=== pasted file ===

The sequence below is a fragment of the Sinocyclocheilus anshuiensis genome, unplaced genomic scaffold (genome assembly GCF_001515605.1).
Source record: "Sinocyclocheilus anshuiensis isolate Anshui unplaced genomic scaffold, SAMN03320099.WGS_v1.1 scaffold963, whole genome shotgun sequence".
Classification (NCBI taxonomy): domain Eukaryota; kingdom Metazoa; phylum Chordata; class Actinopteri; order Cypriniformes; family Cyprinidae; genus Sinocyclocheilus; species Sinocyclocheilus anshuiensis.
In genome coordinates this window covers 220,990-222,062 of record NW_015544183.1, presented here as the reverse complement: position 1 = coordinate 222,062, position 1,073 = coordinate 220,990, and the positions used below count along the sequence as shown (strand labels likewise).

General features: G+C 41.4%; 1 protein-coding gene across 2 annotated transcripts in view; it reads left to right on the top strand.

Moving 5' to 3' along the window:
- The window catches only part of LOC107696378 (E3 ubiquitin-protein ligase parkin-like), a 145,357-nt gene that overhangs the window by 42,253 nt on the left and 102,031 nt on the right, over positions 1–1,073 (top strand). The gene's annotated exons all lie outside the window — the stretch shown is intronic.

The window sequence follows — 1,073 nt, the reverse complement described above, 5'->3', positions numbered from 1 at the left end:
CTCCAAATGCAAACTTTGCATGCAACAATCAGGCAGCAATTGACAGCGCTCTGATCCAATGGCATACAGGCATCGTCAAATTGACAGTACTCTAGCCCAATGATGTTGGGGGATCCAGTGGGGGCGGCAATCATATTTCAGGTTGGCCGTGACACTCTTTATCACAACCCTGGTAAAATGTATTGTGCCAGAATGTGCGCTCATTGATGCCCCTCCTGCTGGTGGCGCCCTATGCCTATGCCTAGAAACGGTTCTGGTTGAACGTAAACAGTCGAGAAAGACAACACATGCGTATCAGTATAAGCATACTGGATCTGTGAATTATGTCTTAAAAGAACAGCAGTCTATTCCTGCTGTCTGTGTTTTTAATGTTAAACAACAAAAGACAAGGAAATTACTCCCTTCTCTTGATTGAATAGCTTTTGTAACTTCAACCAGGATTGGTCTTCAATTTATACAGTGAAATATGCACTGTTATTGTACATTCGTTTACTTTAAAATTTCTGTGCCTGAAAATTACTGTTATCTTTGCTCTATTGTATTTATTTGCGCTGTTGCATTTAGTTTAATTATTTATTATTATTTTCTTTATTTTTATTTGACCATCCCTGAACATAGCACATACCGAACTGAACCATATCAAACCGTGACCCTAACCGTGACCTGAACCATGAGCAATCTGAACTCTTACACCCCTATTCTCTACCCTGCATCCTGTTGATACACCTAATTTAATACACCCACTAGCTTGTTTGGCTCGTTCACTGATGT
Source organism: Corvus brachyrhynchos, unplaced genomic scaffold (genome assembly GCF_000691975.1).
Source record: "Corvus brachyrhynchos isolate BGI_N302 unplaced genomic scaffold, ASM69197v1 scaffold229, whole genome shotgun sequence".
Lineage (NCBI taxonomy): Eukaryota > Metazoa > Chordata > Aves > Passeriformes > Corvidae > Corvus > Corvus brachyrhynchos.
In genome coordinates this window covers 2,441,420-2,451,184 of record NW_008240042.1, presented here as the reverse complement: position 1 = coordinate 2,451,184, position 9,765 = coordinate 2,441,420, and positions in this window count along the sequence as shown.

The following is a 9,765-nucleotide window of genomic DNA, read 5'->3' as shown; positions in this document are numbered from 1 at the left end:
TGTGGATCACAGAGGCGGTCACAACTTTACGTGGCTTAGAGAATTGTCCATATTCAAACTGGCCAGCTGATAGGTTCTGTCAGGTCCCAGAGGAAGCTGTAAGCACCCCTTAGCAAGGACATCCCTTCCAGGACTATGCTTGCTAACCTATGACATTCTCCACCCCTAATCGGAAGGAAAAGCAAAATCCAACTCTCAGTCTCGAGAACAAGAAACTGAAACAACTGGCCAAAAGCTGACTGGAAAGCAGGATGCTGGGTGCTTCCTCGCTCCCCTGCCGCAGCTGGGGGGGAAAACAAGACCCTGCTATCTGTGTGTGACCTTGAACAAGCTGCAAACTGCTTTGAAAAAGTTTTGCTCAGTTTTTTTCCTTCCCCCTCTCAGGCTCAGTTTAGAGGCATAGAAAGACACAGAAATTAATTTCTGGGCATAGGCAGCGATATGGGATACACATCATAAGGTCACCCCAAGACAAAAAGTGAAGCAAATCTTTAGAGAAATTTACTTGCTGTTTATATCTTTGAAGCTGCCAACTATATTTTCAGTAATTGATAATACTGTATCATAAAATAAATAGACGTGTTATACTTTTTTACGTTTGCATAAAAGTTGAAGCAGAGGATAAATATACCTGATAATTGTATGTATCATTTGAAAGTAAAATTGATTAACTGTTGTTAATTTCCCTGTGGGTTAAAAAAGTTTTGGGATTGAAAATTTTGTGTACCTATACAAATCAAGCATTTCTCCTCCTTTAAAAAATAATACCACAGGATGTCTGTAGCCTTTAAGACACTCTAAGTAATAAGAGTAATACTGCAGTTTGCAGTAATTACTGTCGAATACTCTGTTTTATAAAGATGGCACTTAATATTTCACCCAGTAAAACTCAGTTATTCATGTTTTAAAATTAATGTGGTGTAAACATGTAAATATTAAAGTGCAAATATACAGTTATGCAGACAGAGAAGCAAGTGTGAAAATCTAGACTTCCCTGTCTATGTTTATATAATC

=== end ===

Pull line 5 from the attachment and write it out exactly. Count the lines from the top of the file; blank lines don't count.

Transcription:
General features: G+C 41.4%; 1 protein-coding gene across 2 annotated transcripts in view; it reads left to right on the top strand.